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dc.contributor.advisorLabuschagne, Maryke T.
dc.contributor.advisorMagorokosho, Cosmos
dc.contributor.advisorKamutando, Casper N.
dc.contributor.authorMatova, Prince M.
dc.date.accessioned2022-09-13T06:12:19Z
dc.date.available2022-09-13T06:12:19Z
dc.date.issued2021-07
dc.identifier.urihttp://hdl.handle.net/11660/11898
dc.description.abstractIn 2016 sub-Saharan Africa (SSA) was invaded by the transboundary maize-eating pest, fall armyworm [Spodoptera frugiperda (J.E. Smith); FAW]. The pest has threatened food security and livelihoods of the majority of smallholder farmers in the region. The main aim of this study was to investigate the potential of breeding maize with resistance to FAW in southern Africa. The first study aimed to assess the breeding potential of introduced exotic FAW resistant trait donor maize lines with southern Africa germplasm. Thirteen mid-altitude adapted inbred lines were crossed with seven FAW-resistant exotic donor lines, in a line x tester mating scheme that produced 84 F1s which were evaluated together with checks at four locations under natural FAW infestation. The best exotic donor lines with low and negative general combining ability (GCA) effects for foliar FAW damage (FFAWD) resistance scores and good grain yield (GYD) per se performance were CML139, CML67, CML121 and CML345. Local lines that showed similar good attributes were CimExp1, CimExp4, CimExp5, CimExp8 and CimExp10. The best crosses were CimExp1/CML331, CimExp1/CML345, CimExp10/CML331 CimExp5/CML331 and CimExp5/CML345. In the second study, two sets of germplasm (hybrids/OPVs and inbred lines) were evaluated for FAW resistance under managed and natural FAW infestation. The objective was to evaluate commercial and experimental maize hybrids and parental lines cultivated in southern Africa for resistance to FAW. Commercial cultivars were significantly more affected by FAW infestation than experimental hybrids. The introduced FAW-resistant donor lines (CML338, CML67, CML121 and CML334) showed better resistance to FAW damage, individually and in hybrid combinations. Local inbreds, SV1P, CML491 and CML539, also showed good FAW resistance. Husk cover, ear rot, anthesis date and plant height were correlated with FAW resistance. The third study aimed to investigate the stability of grain yield performance and resistance to FAW of resistant maize lines, cultivars and experimental hybrids under natural FAW infestation. The hybrids Mutsa-MN521 and CimExp55/CML334 were the most preferred, combining FAW resistance, adaptation and stability across FAW infested environments. Other acceptable hybrids were 113WH330, Manjanja-MN421, CML338/CML334 and PAN53. The local inbred lines SV1P and CML491 combined adaptability and stable FFAWD resistance across environments. The best exotic donor lines exhibiting stable FAW resistance were CML67, CML346, CML121 and CML338. Harare and Gwebi were identified as the most discriminating sites for GYD performance in hybrids, while Kadoma and Rattray-Arnold Research Stations were the most discriminating environments for FFAWD among inbred lines. The fourth study explored the opportunity of using mutation breeding in maize crop improvement with the intention to enhance genetic diversity and trait performance to combat emerging threats such as FAW. The study determined optimum gamma irradiation doses to use in maize mutation breeding. Doses in the range of 160 gy - 250 gy were recommended for maize inbred lines while 200 - 275 gy were recommended for OPVs. Overall, the study concluded that effective FAW resistance can be attained in southern Africa using local and exotic genetic resources. The study recommends the use of gamma irradiation to broaden genetic diversity for effective selection. Furthermore, doubled haploid technology and the development and validation of markers will hasten genetic gains, increase selection accuracy and reduce linkage drag in breeding for FAW resistance in southern Africa.en_ZA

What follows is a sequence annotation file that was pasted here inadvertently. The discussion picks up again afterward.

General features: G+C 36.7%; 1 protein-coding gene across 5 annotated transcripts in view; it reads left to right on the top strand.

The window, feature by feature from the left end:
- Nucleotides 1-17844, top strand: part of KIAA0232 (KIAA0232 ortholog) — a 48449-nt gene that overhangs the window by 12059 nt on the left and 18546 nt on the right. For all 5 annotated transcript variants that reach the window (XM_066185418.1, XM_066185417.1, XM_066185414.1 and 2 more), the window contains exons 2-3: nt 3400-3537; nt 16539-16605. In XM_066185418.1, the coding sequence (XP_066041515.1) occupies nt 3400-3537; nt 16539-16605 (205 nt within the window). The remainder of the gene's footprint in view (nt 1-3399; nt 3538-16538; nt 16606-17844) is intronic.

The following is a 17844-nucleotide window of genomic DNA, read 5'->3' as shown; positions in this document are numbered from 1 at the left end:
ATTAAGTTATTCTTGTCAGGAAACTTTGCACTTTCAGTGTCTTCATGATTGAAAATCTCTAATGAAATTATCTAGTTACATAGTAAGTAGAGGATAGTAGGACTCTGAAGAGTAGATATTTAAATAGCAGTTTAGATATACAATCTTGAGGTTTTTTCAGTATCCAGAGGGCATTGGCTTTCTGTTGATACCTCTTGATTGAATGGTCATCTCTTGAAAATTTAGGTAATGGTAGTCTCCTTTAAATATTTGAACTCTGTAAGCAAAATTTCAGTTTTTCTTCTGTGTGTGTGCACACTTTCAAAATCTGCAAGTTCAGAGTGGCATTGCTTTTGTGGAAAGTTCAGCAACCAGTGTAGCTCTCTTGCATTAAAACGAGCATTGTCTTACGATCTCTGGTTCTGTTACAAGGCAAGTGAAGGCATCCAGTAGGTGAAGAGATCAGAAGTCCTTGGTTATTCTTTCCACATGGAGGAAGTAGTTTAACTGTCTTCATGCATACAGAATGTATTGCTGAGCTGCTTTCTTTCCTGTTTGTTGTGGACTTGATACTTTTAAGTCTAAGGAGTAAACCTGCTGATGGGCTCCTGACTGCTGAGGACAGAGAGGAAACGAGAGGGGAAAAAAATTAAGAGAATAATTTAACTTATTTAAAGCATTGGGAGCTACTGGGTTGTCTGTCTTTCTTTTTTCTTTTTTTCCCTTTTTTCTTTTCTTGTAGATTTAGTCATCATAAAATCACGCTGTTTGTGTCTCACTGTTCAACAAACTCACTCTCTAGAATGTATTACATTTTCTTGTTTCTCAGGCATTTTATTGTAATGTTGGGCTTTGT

dc.language.isoenen_ZA
dc.publisherUniversity of the Free Stateen_ZA
dc.subjectThesis (Ph.D. (Plant Sciences))--University of the Free State, 2021en_ZA
dc.subjectExotic linesen_ZA
dc.subjectFall armywormen_ZA
dc.subjectGamma irradiationen_ZA
dc.subjectLocal linesen_ZA
dc.subjectResistanceen_ZA
dc.subjectStabilityen_ZA
dc.subjectArmyworms -- Seasonal distributionen_ZA
dc.subjectPesticide resistanceen_ZA
dc.titleBreeding of maize for fall armyworm resistance in southern Africaen_ZA
dc.typeThesisen_ZA
dc.rights.holderUniversity of the Free Stateen_ZA


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